Louisiana's revived Second Amendment Weekend Holiday now in effect

Danny Johnston

Last weekend it was Mississippi gun owners who got to take advantage of the opportunity to get a discount on the purchase of arms, ammo, and some accessories, and now their neighbors to the west are getting to do the same.


Earlier this year Louisiana Gov. John Bel Edwards signed (reluctantly, I imagine) legislation declaring Labor Day weekend a Second Amendment sales tax holiday, making it a little bit more affordable to exercise your right to keep and bear arms. The state had held similar tax-free holidays, but cancelled the event in 2018 because of a budget crunch. Now that the state has a surplus, the tax-free holiday is back in effect, and lawmakers as well as business owners are hoping for a busy weekend.

“I’ve had several retailers that reached out and said hey we’d really love to see this come back. There are so many more things than just firearms that are exempted from taxes this weekend that we’ll probably sell more non-firearms than any firearms this weekend,” said Sen. [Stewart] Cathey.

“I think it’s going to be a great opportunity for the customers. I mean state and local sales tax here is about 10% and that puts some products out of people’s ability to purchase,” said Christopher Woosley with Precision Firearms who says the tax break is good for business all around.

He says when the tax holiday was first put in place, most who took advantage were people from all over, even out of state came into their stores.

“That’s money that stays here in Louisiana that would go to another state if we didn’t have this tax holiday. Honestly, I think it’s a win-win for everyone involved,” added Woosley.


From now until midnight Sunday all firearms, ammunition, and many accoutrements can be bought without having to pay the state’s 4.45-percent sales tax, though local sales taxes will still apply.

Consumers can stock up on a variety of items tax-free this weekend, though at least one category of arms are exempt from the holiday. Here’s a list of what is and isn’t covered:

Eligible for Tax Exemption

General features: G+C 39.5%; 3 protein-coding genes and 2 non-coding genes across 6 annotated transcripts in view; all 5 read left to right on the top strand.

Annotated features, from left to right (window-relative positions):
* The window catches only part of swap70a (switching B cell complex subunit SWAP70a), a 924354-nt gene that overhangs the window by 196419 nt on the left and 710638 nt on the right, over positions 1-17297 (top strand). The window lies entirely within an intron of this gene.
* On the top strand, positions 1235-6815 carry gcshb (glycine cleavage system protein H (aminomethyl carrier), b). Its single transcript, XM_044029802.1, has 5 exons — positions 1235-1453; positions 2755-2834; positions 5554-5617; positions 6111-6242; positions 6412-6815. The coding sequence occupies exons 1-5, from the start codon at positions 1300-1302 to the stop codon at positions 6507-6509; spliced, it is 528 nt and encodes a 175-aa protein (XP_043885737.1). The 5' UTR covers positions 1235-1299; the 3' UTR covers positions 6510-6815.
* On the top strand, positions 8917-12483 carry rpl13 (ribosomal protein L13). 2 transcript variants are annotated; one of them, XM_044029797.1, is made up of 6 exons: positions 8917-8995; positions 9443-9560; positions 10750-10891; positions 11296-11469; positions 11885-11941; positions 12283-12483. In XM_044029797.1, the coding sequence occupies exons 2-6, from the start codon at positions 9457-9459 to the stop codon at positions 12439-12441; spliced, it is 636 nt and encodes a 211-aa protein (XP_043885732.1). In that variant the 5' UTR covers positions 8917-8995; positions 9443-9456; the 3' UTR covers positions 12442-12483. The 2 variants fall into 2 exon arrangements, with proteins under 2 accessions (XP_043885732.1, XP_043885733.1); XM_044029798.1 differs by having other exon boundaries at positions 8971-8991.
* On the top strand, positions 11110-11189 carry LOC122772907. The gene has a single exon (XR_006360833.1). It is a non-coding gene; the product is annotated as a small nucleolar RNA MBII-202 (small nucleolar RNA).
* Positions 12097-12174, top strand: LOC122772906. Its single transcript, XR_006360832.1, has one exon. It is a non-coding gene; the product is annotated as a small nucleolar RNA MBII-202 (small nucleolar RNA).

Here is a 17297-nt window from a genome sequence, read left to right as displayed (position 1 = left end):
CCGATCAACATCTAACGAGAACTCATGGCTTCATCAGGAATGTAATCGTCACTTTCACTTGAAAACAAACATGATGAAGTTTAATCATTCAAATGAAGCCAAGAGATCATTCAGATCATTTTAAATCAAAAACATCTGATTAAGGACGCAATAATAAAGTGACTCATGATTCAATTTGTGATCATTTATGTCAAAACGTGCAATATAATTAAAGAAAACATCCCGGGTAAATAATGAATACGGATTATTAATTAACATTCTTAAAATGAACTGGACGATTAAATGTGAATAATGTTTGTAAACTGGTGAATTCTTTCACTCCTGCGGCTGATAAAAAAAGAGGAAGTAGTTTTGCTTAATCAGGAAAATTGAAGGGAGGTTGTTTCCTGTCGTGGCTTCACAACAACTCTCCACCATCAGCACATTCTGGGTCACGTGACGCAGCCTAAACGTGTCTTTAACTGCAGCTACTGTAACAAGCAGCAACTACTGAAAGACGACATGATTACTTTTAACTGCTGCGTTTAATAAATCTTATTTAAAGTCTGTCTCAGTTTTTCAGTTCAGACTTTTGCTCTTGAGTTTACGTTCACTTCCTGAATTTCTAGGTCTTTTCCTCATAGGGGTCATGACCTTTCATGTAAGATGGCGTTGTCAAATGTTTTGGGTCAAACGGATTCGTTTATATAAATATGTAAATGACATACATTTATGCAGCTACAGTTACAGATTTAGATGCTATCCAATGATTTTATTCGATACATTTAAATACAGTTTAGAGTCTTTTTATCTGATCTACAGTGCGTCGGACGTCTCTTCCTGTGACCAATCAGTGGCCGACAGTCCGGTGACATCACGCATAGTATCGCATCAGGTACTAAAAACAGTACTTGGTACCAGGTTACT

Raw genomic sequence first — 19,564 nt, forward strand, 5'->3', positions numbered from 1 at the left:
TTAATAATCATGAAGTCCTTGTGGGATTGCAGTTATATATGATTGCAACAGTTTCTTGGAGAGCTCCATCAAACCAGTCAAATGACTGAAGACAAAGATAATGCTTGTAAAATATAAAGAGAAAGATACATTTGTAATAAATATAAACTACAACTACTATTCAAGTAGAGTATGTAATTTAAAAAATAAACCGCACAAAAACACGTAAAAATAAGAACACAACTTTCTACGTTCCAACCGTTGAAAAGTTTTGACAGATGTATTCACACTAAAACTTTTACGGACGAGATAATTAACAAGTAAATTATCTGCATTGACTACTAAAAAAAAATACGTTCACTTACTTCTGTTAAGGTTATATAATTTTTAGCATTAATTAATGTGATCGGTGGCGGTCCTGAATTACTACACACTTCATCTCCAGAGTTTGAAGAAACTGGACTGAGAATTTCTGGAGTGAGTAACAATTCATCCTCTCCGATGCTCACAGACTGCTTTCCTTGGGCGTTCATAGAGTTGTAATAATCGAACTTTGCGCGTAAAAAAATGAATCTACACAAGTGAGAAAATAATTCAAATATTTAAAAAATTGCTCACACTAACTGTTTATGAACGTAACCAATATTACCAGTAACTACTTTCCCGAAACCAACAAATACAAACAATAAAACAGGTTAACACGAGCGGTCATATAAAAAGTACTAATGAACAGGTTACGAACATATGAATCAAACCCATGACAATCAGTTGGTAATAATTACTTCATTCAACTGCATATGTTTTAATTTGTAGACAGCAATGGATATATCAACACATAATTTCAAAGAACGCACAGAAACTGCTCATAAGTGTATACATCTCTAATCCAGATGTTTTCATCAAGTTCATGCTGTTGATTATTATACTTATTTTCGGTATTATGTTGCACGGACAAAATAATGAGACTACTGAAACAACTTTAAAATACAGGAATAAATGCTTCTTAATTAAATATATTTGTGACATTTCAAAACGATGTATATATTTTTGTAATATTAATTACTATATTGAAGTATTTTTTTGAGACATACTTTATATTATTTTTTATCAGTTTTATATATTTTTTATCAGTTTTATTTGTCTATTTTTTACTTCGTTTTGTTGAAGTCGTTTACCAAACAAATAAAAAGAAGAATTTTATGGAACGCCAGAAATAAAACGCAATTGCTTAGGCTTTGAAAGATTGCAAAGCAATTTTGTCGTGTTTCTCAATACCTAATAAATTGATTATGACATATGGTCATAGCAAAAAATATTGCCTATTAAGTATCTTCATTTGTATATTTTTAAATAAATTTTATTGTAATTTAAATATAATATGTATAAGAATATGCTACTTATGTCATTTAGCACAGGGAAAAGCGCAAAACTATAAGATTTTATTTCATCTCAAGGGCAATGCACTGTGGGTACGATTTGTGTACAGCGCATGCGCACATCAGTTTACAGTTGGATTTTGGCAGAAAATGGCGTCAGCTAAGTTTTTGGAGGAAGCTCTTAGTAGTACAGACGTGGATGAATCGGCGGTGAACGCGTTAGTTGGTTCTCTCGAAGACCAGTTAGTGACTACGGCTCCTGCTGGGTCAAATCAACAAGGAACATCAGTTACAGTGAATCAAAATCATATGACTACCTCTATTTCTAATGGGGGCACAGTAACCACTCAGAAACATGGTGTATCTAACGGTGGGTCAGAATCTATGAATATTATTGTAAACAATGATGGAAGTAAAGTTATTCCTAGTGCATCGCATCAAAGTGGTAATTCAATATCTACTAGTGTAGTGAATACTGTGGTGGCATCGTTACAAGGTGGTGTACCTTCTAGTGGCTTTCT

• Firearms such as hunting rifles, shotguns, revolvers, pistols and other handguns
  • Ammunition
  • Archery items and other archery accessories
  • Accessories designed for hunting
  • Apparel including safety gear, camouflage clothing, jackets, hats, gloves, mittens, face masks, and thermal underwear manufactured and marketed as being primarily for wear or use while hunting
  • Hunting shoes or boots designed for hunting
  • Bags to carry game or hunting gear
  • Tools manufactured and marketed as being primarily for use in hunting
  • Firearm cases and accessories
  • Pirogues
  • Range finders
  • Hunting knives
  • Decoys
  • Tree stands and blinds
  • Chairs used for hunting
  • Optics, such as rifle scopes, impact resistant glasses for shooting, and binoculars
  • Hearing protection gear and enhancements
  • Holsters and belts that are manufactured and marketed as being primarily for use in hunting and slings
  • Miscellaneous gear manufactured and marketed as being primarily for use in hunting

Not Eligible for Tax Exemption

  • Sale of animals used while hunting, such as dogs
  • Animal feed of any kind
  • Sales or purchases of toys or off-road vehicles, including all-terrain vehicles
  • Golf carts, go-carts, dirt bikes, mini-bikes, motorcycles, tractors, motor vehicles which may be legally driven on the streets and highways of Louisiana
  • Heavy equipment such as cranes, forklifts, backhoes, and bulldozers
  • Float tubes and vessels, such as airboats
  • Knives for household, business, or other recreational uses
  • Chairs or other furniture for household, business, or other recreational uses

It’s odd that knives for “household, business, or other recreational uses” aren’t covered while hunting knives are exempt, given that revolvers and pistols (not generally used to take game) are tax-free. Pocket knives and utility knives are still “arms” as far as I’m concerned, but for whatever reason they’re not eligible for the tax-free discount. When Mississippi held its own tax-free holiday last weekend, however, many shops ended up offering a 7-percent discount on non-exempt items, and there’ll probably be similar sales taking place in the Sportsman’s Paradise.

With Bidenomics doing a number on our purchasing power and states like California trying to make it unaffordable to exercise our Second Amendment rights, it’s good to see Louisiana lawmakers take the opposite approach and cut gun owners a break, at least for a weekend. As Woolsey noted, while many Louisianans will be heading to their local gun stores, depending on how close they live to the border of neighboring states they’ll probably see some visitors from Texas, Oklahoma, Arkansas, Tennessee, and Mississippi in the parking lot. Every one of those states has a higher sales tax rate than Louisiana’s to begin with (though Oklahoma’s 4.5-percent sales tax comes close), and the tax-free holiday will be a boon to those who can make the drive across the state line to take advantage of the savings and exercise their Second Amendment rights at the same time.



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